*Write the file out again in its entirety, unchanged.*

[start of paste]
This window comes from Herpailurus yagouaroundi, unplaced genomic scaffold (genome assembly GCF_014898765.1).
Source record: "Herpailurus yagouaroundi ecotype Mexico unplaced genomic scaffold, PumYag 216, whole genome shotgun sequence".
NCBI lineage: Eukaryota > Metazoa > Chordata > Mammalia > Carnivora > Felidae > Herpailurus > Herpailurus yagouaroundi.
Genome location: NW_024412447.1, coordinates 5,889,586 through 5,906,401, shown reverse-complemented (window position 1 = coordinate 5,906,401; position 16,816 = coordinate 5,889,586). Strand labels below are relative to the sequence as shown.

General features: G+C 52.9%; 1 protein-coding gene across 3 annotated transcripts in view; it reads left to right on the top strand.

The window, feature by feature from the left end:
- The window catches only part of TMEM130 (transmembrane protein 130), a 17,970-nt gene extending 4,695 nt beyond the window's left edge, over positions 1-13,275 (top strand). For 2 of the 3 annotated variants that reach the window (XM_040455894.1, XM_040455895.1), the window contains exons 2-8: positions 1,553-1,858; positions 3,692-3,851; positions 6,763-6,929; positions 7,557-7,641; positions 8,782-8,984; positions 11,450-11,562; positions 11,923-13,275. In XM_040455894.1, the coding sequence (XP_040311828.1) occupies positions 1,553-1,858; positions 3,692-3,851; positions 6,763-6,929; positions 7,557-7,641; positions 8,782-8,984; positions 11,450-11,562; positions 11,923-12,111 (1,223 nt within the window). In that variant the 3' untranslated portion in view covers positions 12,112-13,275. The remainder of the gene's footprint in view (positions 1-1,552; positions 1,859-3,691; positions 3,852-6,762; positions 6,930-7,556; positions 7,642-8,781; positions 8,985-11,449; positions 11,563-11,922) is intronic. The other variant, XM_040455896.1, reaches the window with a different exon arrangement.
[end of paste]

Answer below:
This window comes from Herpailurus yagouaroundi, unplaced genomic scaffold (genome assembly GCF_014898765.1).
Source record: "Herpailurus yagouaroundi ecotype Mexico unplaced genomic scaffold, PumYag 216, whole genome shotgun sequence".
NCBI lineage: Eukaryota > Metazoa > Chordata > Mammalia > Carnivora > Felidae > Herpailurus > Herpailurus yagouaroundi.
Genome location: NW_024412447.1, coordinates 5,889,586 through 5,906,401, shown reverse-complemented (window position 1 = coordinate 5,906,401; position 16,816 = coordinate 5,889,586). Strand labels below are relative to the sequence as shown.

General features: G+C 52.9%; 1 protein-coding gene across 3 annotated transcripts in view; it reads left to right on the top strand.

The window, feature by feature from the left end:
- The window catches only part of TMEM130 (transmembrane protein 130), a 17,970-nt gene extending 4,695 nt beyond the window's left edge, over positions 1-13,275 (top strand). For 2 of the 3 annotated variants that reach the window (XM_040455894.1, XM_040455895.1), the window contains exons 2-8: positions 1,553-1,858; positions 3,692-3,851; positions 6,763-6,929; positions 7,557-7,641; positions 8,782-8,984; positions 11,450-11,562; positions 11,923-13,275. In XM_040455894.1, the coding sequence (XP_040311828.1) occupies positions 1,553-1,858; positions 3,692-3,851; positions 6,763-6,929; positions 7,557-7,641; positions 8,782-8,984; positions 11,450-11,562; positions 11,923-12,111 (1,223 nt within the window). In that variant the 3' untranslated portion in view covers positions 12,112-13,275. The remainder of the gene's footprint in view (positions 1-1,552; positions 1,859-3,691; positions 3,852-6,762; positions 6,930-7,556; positions 7,642-8,781; positions 8,985-11,449; positions 11,563-11,922) is intronic. The other variant, XM_040455896.1, reaches the window with a different exon arrangement.